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Imagine the elites of China, Turkey, Britain, and all the other great powers of the day meeting in Davos in 1620 to discuss who among them would emerge as the world’s greatest economic power over the next few centuries. None would have even considered North America, and yet it is the United States that today produces the plurality of world GDP with less than 5 percent of the world’s population. How did that happen? In the excellent new book “Capitalism in America: A History” Alan Greenspan and Adrian Wooldridge provide the answer.
Adrian, the political editor and Bagehot columnist at The Economist, recently joined me on the show to discuss his book, American and world economic history more broadly, and the lessons voters and policymakers should draw today. What follows is an abbreviated transcript of our conversation; the complete transcript is available here. You can download the episode by clicking the link below, and don’t forget to subscribe to my podcast on iTunes or Stitcher. Tell your friends, leave a review.
Your book opens with an interesting thought experiment. Imagine if there was a Davos meeting back in 1620, and all the members made their case for which country or region would be the most influential and dominate the global economy over the coming centuries. Nobody would have pointed to America, which at that point was a bit of a wilderness, but obviously we’ve done pretty well over the past four centuries.
What did we do right in the United States that the rest of the world missed?
The driving force behind American greatness is that America has a greater toleration for creative destruction than any other power on Earth, than any other economy on Earth: that it’s less worried about destruction, and that it’s better at creation. And the combination of tolerance for destruction and genius for creation creates higher levels of productivity. So that’s our description of what’s going on.
The question is why. Why does America have this tolerance for creative destruction? And we say it’s partly because of the size of the country; that it’s a huge canvas for people to work on. And whereas European countries tend to be very crowded and tend to have lots of people impinging upon each other, America for a lot of its history had a huge amount of open space.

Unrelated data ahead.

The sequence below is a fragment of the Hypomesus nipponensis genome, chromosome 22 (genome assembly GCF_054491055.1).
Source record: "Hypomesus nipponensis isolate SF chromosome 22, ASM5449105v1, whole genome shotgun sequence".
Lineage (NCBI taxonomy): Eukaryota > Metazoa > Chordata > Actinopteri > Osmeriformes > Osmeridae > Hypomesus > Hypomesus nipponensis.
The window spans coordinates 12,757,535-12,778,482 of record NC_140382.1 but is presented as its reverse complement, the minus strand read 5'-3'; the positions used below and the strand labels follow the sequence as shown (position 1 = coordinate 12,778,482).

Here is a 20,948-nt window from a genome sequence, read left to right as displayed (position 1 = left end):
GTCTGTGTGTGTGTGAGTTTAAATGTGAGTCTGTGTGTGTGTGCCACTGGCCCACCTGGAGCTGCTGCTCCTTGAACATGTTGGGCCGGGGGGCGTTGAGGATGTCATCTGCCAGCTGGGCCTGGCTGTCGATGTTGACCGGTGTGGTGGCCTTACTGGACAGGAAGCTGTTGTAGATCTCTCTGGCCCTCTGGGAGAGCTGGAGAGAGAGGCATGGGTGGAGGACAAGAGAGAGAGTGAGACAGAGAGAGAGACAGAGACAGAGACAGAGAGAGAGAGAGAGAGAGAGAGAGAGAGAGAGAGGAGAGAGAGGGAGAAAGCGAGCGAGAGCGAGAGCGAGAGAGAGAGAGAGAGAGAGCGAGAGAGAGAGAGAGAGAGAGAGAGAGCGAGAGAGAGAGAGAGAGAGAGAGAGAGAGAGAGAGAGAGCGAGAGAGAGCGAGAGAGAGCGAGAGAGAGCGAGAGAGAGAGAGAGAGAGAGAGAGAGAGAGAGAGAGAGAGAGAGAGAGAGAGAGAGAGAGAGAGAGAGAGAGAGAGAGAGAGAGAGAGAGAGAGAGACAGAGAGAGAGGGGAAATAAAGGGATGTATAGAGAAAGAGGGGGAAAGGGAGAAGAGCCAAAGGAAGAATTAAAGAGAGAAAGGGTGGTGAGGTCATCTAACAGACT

It’s secondly about its timing. It was the first country to be born in the era of capitalism, in the era of business. It was basically created at the same time as Adam Smith wrote the greatest work of capitalist economics, “The Wealth of Nations.” And it was a country that didn’t have the sort of hangover of feudal traditions that France had, Britain had, or indeed Germany had. So it was born a business civilization in a business world.
Then we go on to talk about the importance of America’s entrepreneurial spirit: the way that America regards businessman as heroes. In Britain, people tend to defer to aristocrats; they tend to want to be aristocrats. They tend to want to live this Downton Abbey life. The French like the idea of intellectuals, of being Jean-Paul Sartre or some sort of philosopher sitting on the Left Bank and meditating on the meaning of life. The Germans revere scholars and the scholarly life. In America, the highest thing that you can be really is a great entrepreneur. And that spirit is one of the constants in American history; you can see it in the 1860s, 1870s, and 1880s. You can also see it in Silicon Valley today. There’s no country, I think, that has the same reverence for entrepreneurs.
I can tell you that whenever I approach this topic, if I’m writing about it on social media, I get one of two responses. I either get a response saying American greatness was basically because of exploitation and slavery, but more popular than that is protectionism and tariffs really made America the world’s leading economy by 1900.
Let me tell you why it’s wrong. It is a powerful theory, and you can ascribe the genius of Alexander Hamilton — you can say Hamilton was one of your supporters now, and he did, of course, talk about infant industries.
The problem with the theory is first that the tariffs were a way of raising revenue. Indeed, for much of America’s history, they were the only way of raising revenue. They were principally regarded as a revenue-raising device rather than a device for government policy. I don’t think they were any coherent, well-thought-out government policy for protecting the steel industry or protecting the oil industry. There was an ad hoc policy of raising revenues because you didn’t have any other access to revenues.
And I think the most important thing about America was not that it erected tariffs to British steel or other British products. It was that it was the world’s biggest coherent internal market. It is not a story of external barriers.